Now many workers find themselves stressed working 60-70 hours a week as the only way to survive. These long hours are mentally and physically exhausting and lead to stress at work and at home. Long-term stress can result in anxiety, high blood pressure, and a weakened immune system. It also contributes to depression, obesity and heart disease. People who experience excessive stress often deal with it in unhealthy ways such as overeating, eating unhealthy foods, smoking cigarettes or abusing drugs and alcohol. The New Economics Foundation’s analysis of European data found that the difference in well-being between temporary and permanent workers was actually greater than that between temporary workers and the unemployed. If this seems surprising, that’s perhaps because we so drastically underestimate the anxiety and stress caused by insecurity. The promotion of ‘flexible labor markets’ in the name of growth and competitiveness may therefore not make us better off if it leads to the proliferation of insecure work.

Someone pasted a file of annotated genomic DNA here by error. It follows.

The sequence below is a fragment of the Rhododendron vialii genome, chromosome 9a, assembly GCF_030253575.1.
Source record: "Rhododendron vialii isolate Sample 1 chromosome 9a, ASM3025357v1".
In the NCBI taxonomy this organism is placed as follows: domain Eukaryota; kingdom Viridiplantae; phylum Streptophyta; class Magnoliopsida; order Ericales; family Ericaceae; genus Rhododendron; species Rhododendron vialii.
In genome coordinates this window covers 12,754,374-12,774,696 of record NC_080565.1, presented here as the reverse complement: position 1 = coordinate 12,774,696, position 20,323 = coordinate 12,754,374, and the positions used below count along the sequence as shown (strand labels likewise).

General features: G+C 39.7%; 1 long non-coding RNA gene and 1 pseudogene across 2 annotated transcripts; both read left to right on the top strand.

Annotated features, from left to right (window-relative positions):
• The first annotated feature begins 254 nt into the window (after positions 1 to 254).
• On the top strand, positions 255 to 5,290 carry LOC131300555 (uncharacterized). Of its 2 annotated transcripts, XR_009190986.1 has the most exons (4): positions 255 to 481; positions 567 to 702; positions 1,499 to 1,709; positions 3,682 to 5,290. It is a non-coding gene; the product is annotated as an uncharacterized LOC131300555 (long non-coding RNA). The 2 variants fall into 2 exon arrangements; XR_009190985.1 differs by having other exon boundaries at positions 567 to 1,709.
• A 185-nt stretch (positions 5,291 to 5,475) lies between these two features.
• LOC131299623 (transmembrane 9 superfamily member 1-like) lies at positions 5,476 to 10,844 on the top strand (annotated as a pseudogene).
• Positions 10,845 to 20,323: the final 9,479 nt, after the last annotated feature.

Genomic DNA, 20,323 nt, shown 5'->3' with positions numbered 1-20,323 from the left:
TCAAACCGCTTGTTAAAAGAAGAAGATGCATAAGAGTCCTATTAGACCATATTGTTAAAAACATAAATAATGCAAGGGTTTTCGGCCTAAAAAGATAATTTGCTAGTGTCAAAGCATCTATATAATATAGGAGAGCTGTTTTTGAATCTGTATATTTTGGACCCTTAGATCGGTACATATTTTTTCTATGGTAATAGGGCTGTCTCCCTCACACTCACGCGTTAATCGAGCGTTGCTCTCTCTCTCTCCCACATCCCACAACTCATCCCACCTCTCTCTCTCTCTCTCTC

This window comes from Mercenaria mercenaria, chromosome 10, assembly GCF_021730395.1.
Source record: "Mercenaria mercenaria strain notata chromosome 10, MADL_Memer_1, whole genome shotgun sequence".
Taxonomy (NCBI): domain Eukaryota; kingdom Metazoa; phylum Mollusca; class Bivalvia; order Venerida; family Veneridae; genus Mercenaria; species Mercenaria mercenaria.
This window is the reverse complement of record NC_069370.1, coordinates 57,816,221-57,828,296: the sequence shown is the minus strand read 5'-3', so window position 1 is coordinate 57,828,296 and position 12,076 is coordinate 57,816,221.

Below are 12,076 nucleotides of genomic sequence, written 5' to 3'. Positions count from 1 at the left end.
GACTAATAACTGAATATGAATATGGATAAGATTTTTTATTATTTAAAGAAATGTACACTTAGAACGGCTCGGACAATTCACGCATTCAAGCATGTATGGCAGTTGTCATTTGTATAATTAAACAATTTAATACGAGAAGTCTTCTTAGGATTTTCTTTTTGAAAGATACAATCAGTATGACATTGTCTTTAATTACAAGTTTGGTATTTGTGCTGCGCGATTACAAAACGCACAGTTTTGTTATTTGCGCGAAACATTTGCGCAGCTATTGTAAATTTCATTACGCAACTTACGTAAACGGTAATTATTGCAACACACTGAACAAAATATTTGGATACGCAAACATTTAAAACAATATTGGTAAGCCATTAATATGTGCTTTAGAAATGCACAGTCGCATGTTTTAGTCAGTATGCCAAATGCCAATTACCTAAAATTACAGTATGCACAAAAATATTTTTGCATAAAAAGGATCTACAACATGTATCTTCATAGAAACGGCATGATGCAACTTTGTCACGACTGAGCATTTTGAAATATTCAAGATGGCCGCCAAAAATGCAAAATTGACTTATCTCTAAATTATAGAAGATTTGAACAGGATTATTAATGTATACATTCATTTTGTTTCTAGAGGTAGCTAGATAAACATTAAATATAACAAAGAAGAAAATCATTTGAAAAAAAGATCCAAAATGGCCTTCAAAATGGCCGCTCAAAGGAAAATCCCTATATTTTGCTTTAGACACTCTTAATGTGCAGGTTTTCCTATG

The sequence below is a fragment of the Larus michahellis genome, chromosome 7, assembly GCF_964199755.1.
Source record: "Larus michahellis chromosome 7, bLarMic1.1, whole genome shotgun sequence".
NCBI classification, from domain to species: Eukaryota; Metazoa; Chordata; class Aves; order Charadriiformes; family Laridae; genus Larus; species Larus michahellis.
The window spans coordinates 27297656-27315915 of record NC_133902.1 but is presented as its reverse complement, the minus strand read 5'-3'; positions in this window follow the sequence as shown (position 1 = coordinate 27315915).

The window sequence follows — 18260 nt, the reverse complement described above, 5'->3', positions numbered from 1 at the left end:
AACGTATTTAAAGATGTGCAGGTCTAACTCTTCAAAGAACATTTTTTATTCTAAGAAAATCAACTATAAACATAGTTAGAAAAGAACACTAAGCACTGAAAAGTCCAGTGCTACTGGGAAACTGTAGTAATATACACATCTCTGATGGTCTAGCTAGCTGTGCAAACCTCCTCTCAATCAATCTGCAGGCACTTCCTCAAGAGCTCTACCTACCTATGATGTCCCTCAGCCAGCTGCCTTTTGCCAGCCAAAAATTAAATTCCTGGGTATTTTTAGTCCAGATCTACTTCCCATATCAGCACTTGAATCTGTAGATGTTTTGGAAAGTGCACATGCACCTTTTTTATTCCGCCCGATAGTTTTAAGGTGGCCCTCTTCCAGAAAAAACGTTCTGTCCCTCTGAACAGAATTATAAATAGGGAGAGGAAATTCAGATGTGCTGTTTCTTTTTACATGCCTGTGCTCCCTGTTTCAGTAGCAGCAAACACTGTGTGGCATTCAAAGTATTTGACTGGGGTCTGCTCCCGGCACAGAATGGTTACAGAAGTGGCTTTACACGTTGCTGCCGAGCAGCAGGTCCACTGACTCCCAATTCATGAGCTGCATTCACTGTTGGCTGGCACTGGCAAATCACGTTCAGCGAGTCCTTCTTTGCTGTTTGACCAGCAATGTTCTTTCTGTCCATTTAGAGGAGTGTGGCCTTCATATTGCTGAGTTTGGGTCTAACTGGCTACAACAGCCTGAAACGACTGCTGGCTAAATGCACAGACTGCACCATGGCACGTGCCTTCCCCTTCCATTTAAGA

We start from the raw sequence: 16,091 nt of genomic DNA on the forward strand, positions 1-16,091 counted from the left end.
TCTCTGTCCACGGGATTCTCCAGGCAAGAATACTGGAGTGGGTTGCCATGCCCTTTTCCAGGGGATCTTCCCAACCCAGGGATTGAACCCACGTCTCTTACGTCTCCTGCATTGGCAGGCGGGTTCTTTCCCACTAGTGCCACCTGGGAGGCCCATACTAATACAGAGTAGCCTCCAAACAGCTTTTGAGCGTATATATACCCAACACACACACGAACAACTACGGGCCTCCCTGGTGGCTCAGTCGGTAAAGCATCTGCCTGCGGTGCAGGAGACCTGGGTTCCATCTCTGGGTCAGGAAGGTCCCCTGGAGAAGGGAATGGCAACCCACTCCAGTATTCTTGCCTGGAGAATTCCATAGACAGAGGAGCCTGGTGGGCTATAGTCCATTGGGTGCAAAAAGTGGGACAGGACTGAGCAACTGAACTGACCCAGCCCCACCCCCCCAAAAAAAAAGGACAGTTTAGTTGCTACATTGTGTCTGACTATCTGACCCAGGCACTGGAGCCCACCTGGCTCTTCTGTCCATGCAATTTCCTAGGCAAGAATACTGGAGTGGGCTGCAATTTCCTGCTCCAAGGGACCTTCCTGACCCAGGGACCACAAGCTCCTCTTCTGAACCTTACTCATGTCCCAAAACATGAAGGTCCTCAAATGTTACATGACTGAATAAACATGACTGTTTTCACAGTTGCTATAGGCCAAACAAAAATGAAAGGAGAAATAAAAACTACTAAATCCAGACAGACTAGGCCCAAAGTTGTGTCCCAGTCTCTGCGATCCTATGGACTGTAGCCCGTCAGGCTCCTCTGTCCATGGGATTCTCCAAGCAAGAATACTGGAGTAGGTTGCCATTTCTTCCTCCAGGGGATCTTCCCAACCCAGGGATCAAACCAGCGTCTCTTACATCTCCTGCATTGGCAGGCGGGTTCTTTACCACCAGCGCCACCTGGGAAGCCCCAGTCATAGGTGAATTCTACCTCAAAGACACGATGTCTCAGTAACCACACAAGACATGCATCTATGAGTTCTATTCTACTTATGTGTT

The diagnosis of social anxiety is now commonplace – you become very anxious about what other people may think of you, or how they may judge you. Social anxiety is now the third most common psychological disorder after depression and alcoholism. SmithKline Beecham, makers of Paxil decided to promote it as treatment for social anxiety – bringing social anxiety into focus in the community. A multibillion-dollar marketing campaign linked the disorder to all manner of interpersonal and job-related problems in a way that fashioned all social discomfort as disease. However, success in the competitive marketplace emphasizes the importance of networking, self-presentation and the belief in the ever-present potential for opportunities; the required vigilance maintaining the kind of personal image that attracts them demands relentless self-monitoring. The problem is in the workplace of enterprise culture: anxious self-surveillance is both pathological and prescribed. We need to stop overthinking.